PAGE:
Wanaka Wastebusters guardian Matt Plant with some of the
electronic waste saved from the landfill for eCycling.
Queenstown has saved more than five tonnes of toxic
electronic waste from poisoning land and water from June 31,
but it is still lagging behind Wanaka, which eCycled almost 20
tonnes in the same period.
The latest statistics from Wanaka Wastebusters for e-waste
collection in the two resorts show Wakatipu people have
almost always responsibly deposited fewer obsolete
televisions, monitors, computers, laptops and mobile phones
than their neighbours over the Crown Range.
On the annual e-waste amnesty ''E-Day'' in 2009, Queenstown
eCycled seven tonnes of e-waste compared with 12 tonnes in
Queenstown improved on E-Day 2010 with eight tonnes, more
than the 5.53 tonnes in Wanaka.
However, Queenstown slipped again when RCN eCycling began
year round in 2011-12 and 3.26 tonnes were deposited,
significantly less than the 17.25 tonnes eCycled in Wanaka by
the same initiative in the same period.
Queenstown doubled its efforts in 2012-13 at 6.46 tonnes of
e-waste in 2012-13, but Wanaka responsibly deposited 17.5
tonnes in the same period.
Wastebusters collected 57.23 tonnes of televisions from both
resorts as part of the national TV Take-back programme in
April to August last year.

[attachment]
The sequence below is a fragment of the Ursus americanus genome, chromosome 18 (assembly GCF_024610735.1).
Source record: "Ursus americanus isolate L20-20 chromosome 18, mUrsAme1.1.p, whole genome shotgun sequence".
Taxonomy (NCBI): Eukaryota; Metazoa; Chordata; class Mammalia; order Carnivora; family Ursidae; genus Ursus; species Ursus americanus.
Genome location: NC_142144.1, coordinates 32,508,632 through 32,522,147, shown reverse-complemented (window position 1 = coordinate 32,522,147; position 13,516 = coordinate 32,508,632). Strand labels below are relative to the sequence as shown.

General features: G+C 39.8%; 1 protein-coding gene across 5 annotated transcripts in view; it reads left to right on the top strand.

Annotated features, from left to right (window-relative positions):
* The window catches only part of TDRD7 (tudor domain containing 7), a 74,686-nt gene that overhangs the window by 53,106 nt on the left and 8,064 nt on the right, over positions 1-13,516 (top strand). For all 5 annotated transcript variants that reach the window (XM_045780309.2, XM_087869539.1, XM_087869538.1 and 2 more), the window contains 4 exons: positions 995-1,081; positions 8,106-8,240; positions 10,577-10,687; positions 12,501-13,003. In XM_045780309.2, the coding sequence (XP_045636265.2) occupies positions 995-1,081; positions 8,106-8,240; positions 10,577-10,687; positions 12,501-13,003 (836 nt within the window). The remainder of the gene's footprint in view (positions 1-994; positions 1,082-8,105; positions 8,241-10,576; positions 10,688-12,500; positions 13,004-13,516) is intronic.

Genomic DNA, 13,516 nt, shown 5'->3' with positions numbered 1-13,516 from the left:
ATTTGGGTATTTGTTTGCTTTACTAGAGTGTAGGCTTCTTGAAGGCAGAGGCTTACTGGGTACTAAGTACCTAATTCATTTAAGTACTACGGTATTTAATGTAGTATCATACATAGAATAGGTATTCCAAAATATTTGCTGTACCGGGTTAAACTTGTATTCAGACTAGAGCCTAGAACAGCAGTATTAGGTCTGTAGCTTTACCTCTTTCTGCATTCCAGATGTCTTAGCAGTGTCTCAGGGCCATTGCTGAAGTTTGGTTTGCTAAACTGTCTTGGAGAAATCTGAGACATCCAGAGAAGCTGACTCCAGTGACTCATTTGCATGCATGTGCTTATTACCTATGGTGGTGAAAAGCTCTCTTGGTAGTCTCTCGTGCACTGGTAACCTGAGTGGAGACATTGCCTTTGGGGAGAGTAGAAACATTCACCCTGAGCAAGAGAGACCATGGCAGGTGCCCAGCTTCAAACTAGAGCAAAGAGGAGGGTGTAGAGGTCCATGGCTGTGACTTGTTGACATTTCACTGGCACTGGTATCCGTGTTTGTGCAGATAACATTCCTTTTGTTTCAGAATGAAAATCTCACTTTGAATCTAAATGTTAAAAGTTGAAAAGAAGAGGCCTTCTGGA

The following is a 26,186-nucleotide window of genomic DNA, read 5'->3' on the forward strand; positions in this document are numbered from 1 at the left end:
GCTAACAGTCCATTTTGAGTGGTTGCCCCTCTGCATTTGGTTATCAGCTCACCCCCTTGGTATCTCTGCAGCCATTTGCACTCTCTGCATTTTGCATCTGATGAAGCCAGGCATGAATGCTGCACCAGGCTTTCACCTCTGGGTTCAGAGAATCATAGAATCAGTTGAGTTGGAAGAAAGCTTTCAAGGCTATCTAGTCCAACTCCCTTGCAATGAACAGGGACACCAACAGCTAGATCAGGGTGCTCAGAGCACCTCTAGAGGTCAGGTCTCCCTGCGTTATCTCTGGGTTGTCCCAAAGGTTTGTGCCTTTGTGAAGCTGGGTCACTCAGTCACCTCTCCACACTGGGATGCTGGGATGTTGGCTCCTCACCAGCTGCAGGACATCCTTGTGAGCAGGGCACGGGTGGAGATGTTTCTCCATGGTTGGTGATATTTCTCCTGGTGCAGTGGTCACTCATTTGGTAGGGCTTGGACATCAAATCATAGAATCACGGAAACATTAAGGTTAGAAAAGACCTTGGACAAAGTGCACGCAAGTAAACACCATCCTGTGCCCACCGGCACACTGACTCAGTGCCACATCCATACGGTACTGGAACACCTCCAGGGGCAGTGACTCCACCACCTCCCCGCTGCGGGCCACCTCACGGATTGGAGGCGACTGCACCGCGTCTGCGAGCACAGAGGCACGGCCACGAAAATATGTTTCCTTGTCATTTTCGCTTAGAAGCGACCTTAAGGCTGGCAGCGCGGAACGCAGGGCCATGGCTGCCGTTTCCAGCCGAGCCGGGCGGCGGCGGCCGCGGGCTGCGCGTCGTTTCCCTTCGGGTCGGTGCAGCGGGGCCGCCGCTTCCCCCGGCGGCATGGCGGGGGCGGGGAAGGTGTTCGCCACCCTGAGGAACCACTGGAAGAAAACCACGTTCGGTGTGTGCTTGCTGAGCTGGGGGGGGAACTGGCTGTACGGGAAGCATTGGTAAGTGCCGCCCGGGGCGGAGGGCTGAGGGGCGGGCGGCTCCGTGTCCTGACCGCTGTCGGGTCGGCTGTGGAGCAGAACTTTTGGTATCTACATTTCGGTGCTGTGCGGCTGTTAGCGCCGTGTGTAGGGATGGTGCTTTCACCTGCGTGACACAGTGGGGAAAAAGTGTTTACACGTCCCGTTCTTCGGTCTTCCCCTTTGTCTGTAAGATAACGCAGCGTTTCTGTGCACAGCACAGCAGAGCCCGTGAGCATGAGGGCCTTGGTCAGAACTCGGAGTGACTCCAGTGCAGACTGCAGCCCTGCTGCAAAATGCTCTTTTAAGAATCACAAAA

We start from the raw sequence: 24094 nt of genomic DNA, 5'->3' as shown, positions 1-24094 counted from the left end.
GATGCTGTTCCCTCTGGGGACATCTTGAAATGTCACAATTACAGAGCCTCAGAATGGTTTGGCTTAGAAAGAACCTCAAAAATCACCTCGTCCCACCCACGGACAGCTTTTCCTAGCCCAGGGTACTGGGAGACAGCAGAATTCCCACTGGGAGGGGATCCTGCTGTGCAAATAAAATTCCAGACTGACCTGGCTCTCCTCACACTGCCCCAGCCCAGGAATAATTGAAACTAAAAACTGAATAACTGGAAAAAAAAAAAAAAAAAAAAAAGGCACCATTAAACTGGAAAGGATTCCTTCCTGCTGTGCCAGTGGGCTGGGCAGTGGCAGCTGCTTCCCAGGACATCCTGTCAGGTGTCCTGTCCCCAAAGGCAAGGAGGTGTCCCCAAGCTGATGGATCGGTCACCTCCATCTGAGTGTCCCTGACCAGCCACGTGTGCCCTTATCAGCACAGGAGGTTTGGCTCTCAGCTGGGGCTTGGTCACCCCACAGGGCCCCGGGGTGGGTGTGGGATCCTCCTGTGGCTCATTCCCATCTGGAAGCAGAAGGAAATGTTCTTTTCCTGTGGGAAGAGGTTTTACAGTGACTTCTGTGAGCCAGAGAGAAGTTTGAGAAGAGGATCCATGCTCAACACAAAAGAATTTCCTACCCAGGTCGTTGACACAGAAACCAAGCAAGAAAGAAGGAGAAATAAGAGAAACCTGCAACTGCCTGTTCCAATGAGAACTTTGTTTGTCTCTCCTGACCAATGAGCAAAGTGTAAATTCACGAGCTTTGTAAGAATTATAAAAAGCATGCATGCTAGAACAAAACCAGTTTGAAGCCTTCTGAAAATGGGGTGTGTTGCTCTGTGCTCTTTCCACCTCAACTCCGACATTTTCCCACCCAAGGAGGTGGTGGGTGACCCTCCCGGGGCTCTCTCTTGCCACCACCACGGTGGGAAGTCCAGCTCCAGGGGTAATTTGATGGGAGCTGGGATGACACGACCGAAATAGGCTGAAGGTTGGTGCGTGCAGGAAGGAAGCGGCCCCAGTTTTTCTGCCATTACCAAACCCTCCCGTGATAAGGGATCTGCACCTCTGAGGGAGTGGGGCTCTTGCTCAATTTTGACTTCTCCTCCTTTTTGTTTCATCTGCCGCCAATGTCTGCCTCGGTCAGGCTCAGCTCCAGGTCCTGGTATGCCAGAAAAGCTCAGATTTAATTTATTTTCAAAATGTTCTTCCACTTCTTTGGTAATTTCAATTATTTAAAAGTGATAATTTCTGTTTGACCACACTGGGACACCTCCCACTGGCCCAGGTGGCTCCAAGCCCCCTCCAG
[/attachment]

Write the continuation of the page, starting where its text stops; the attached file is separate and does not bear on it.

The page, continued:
A total of 23.63 tonnes, or 675 TVs, came from Queenstown,
but 33.6 tonnes, or 960 TVs, came from Wanaka.
Wastebusters spokeswoman Gina Dempster said statistics for
Wanaka were higher than for Queenstown because the
community-owned enterprise pays for eCycling advertising and
marketing in Wanaka, but cannot afford to do so in
''Our last pick-up [in Queenstown] was in January,'' Ms
''We will be coming over soon for the next pick-up. We try to
do it every three months or so to keep the cost down and make
sure we have a full load to bring back.
''We aim to break even on collecting e-waste from Queenstown,
but it's not a money-earner for us.''
Wastebusters did pay for advertising of TV Takeback in
Queenstown because staff wanted all Wakatipu residents to
have the opportunity to recycle their TVs at the subsidised
price, she said.
''That was reflected in the numbers. We collected 23 tonnes
of TVs from Queenstown during the programme.
''TVs cost $5 to recycle for households during that time,
compared to $25 normally.''
Ms Dempster said TVs and CRT (cathode-ray tube) monitors were
the most difficult and expensive to deal with because they
contained few materials of value to offset the cost of
Wanaka Wastebusters and the Community Recycling Network
advocate for having the cost of recycling an electronic
product included in its purchase price.